This renowned London institution is technically part of the Savoy next door, but it seems untouched by the £220 million refurbishment the famous hotel received in 2010. It’s like a public school refectory on a grand scale, with rows of tables (some looking rather scruffy around the legs), white linen, heavily varnished wall panels and huge chandeliers. An old-fashioned sense of British formality pervades – which is a major reason diners come here.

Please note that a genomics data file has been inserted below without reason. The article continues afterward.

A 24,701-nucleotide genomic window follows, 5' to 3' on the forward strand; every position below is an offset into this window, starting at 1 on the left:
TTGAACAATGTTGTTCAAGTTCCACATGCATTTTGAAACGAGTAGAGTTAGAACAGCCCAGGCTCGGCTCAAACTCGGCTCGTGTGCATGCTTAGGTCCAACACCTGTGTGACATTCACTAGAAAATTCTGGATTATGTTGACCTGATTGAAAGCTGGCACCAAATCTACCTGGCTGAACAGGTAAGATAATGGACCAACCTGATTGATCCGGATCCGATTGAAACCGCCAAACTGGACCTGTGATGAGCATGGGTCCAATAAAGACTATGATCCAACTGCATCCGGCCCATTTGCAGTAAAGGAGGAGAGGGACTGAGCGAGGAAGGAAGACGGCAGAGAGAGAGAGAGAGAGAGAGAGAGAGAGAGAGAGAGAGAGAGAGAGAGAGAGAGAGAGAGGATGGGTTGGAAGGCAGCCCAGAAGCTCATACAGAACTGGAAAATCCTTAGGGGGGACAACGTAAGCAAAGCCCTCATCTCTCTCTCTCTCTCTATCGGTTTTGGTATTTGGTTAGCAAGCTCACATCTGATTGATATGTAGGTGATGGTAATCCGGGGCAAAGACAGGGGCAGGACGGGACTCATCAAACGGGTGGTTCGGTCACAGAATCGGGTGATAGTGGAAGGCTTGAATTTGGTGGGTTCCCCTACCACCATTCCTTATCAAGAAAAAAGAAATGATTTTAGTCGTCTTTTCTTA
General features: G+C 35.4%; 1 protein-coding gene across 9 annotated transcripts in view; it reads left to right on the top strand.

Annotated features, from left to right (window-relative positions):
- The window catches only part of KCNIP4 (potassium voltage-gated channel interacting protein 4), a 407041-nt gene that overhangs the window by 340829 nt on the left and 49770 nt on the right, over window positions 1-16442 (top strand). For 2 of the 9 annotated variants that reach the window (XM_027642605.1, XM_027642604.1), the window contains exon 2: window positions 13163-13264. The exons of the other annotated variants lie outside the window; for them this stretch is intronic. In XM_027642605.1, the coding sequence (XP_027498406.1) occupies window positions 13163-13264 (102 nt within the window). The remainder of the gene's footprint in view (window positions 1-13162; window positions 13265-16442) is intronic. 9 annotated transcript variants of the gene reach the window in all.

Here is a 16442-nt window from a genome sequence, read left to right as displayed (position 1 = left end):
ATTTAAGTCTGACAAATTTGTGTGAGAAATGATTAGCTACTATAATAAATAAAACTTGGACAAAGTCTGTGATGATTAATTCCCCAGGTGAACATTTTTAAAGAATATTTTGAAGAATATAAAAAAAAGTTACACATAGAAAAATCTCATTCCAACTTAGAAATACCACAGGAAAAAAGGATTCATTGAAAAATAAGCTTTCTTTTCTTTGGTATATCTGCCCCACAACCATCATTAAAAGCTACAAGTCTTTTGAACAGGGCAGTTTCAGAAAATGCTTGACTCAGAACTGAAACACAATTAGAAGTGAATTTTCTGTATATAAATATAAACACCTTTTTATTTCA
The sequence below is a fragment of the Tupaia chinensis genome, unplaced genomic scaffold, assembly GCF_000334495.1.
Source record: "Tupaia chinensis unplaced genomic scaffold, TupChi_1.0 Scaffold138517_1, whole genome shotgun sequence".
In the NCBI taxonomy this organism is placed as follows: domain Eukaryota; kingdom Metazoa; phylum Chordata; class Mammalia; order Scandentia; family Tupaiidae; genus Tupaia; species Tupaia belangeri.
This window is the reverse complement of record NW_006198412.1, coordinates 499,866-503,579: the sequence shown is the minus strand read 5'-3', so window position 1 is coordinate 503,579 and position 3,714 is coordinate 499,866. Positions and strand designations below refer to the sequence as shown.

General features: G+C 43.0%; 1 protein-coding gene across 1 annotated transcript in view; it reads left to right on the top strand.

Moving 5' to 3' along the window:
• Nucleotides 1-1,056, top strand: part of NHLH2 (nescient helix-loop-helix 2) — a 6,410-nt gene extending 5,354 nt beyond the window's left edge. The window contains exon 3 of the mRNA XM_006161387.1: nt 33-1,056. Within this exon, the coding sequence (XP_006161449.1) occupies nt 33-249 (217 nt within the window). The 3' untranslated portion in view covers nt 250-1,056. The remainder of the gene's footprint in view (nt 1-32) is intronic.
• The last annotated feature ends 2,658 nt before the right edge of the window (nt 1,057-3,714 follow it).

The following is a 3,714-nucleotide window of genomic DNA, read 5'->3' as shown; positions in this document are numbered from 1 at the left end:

You’ll see plenty of retired colonel types, although Simpsons is also popular with tourists looking for an apparently unadulterated experience of bygone London. The signature dish is roast beef, and great haunches of it are wheeled around on trolleys to be carved at table. However, we feel this 185-year-old stalwart is resting on its laurels. Beyond the beef (with all the trimmings), there’s not much on the menu to excite. At a recent breakfast, the classic dishes (eggs royale, muffins with bacon and eggs) were no more than OK. The pricing is cynical – £7.50 for a pot with two Twinings teabags and some boiling water. At least use loose leaf. For a sense of tradition, Simpson’s is hard to beat, but some traditions aren’t always worth upholding.